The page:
(EurActiv) — In an unusual departure from traditional EU language, European Commission vice-president Olli Rehn and Italy’s Prime Minister Mario Monti have issued dramatic warnings May 31 on the euro zone, while European Central Bank chief Mario Draghi openly admitted that the common currency was fighting for its survival.
Despite unprecedented steps to safeguard financial stability since the euro zone debt crisis erupted two and-a-half years ago, “we are still in troubled waters”, Commission Vice President Olli Rehn said, admitting that the Union had managed so far to “contain the crisis, not tame the crisis”.
Addressing the annual Brussels Economic Forum, Rehn went on to issue a stark warning: “We need both a genuine stability culture in the eurozone and its member states and a much upgraded common capacity to contain financial contagion and reduce the borrowing costs for its members. This is the case at least if we want to avoid a disintegration of the Eurozone”.
Asked later on whether the statement amounted to official backing for jointly issued European debt – or so-called Eurobonds –, Rehn’s spokesperson did not give a clear answer, saying that the sentence had been quoted out of context.
‘Huge possibilities of contagion’: Monti
After Rehn, it was the turn of Mario Monti, the Italian Prime Minister, to voice his frustration during a video-streamed speech at the Brussels Economic Forum.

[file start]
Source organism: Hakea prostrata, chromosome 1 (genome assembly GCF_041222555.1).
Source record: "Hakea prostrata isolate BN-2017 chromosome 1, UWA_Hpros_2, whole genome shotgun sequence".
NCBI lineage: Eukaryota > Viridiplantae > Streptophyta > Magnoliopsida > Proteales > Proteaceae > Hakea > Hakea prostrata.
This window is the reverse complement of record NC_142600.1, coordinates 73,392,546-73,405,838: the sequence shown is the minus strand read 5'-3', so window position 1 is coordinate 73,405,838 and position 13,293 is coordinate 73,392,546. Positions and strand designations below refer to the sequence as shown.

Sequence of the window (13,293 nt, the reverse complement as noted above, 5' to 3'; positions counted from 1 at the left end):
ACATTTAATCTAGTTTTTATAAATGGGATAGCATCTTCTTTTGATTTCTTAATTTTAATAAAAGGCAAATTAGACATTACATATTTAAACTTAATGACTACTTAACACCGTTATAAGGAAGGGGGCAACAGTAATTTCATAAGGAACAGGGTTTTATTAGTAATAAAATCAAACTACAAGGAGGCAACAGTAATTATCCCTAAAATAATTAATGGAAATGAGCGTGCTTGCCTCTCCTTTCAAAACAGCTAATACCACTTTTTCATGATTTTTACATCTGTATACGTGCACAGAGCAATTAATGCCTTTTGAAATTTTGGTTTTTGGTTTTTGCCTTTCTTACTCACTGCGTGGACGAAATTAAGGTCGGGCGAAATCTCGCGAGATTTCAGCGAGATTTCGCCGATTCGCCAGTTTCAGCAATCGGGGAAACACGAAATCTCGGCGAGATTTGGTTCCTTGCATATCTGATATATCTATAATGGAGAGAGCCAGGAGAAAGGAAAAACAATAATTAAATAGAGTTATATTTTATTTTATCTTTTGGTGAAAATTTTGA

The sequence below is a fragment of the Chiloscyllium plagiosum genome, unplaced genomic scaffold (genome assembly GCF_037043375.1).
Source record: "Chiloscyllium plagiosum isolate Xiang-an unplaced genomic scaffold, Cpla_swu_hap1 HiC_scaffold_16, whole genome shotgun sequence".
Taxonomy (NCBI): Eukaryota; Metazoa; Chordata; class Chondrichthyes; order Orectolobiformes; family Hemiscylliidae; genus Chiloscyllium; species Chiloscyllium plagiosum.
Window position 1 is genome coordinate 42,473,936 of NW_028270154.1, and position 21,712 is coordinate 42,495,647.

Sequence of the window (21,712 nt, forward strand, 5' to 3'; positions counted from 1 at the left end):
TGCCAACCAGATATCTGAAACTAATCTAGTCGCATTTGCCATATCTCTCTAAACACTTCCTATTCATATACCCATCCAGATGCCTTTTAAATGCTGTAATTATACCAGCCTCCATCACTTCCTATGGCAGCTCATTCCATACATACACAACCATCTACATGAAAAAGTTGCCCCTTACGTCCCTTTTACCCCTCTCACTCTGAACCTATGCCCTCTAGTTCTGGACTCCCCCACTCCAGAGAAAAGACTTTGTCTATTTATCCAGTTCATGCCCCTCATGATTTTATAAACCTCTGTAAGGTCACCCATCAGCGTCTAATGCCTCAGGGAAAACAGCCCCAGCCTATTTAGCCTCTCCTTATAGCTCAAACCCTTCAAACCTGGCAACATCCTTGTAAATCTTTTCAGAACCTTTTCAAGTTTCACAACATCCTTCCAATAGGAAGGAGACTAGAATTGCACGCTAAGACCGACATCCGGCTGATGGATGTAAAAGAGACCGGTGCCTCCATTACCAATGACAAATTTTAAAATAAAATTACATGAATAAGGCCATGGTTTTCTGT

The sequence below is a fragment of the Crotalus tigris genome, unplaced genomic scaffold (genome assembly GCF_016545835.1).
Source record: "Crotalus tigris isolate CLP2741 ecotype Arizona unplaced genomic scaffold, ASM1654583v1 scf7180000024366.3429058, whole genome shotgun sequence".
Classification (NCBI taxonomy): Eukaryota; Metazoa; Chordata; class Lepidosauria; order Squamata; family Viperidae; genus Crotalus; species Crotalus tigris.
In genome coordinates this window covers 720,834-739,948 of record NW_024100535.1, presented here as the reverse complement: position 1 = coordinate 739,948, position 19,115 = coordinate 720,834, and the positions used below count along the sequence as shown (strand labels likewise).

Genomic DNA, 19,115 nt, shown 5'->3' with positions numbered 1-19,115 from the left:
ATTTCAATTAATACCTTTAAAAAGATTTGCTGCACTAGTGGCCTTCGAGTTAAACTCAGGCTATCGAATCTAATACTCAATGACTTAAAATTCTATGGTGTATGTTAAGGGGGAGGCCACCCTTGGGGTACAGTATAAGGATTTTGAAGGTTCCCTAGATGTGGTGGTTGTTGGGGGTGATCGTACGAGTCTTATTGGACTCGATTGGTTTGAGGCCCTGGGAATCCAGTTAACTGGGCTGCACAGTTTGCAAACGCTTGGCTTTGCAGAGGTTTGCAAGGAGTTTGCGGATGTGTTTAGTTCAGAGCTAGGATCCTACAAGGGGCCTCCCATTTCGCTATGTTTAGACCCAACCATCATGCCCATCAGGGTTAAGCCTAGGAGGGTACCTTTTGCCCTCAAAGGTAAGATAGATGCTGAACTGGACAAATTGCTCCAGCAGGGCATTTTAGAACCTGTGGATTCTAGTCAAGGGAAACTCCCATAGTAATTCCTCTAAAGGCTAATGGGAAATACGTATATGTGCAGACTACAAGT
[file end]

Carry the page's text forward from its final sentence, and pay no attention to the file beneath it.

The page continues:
Public opinion in Italy and in other peripheral countries in the euro zone is likely to turn against reforms, Professor Monti warned, as people see no market response to their hard efforts for fiscal consolidation.
The spread on Italian bonds remains high, even though everyone agrees that Monti’s government is pursuing the right reforms and is making serious efforts for fiscal consolidation. This lack of “appreciation” from the markets will likely trigger a social backlash, the Italian Prime Minister warned. That is why Europe should accelerate its efforts to limit contagion, by introducing instruments such as collective bank deposit guarantees, he argued.
“It is obviously a difficult place to be in, when you have a country displaying massive and concentrated efforts of consolidation and structural reforms, which are obviously politically and socially costly, and sees its position threatened by huge possibilities of contagion,” Monti said.
Draghi: Deposit guarantee scheme ‘will avoid bank runs’
Meanwhile, the President of the European Central Bank (ECB) Mario Draghi urged Europe’s leaders to clarify their vision for the single currency quickly or risk disaster, warning the European Parliament that the ECB could not fill the policy vacuum:
“We will avoid bank runs from solvent banks. Depositors’ money will be protected if we build this European guaranteed deposit fund. This will assure that depositors will be protected,” Draghi said, calling for an EU-wide banking supervision and resolution system.
“The financial crisis has heightened risk aversion in a dramatic way,” Draghi said. “I urge all governments to keep this in mind, because it is better to err by too much in the very beginning rather than by too little,” he added, citing the repeated failure of national regulators to correctly assess the needs of failed Franco-Belgian bank Dexia and Spain’s Bankia.
Another ECB policymaker, Bank of Italy governor Ignazio Visco, went further, saying political inertia and bad economic decisions had put “the entire European edifice” at risk and only a clear path to political union could save the euro. “There are now growing doubts among international investors about governments’ cohesion in guiding the reform of European governance and even their ability to ensure the survival of the single currency,” Visco told the Bank of Italy’s annual meeting.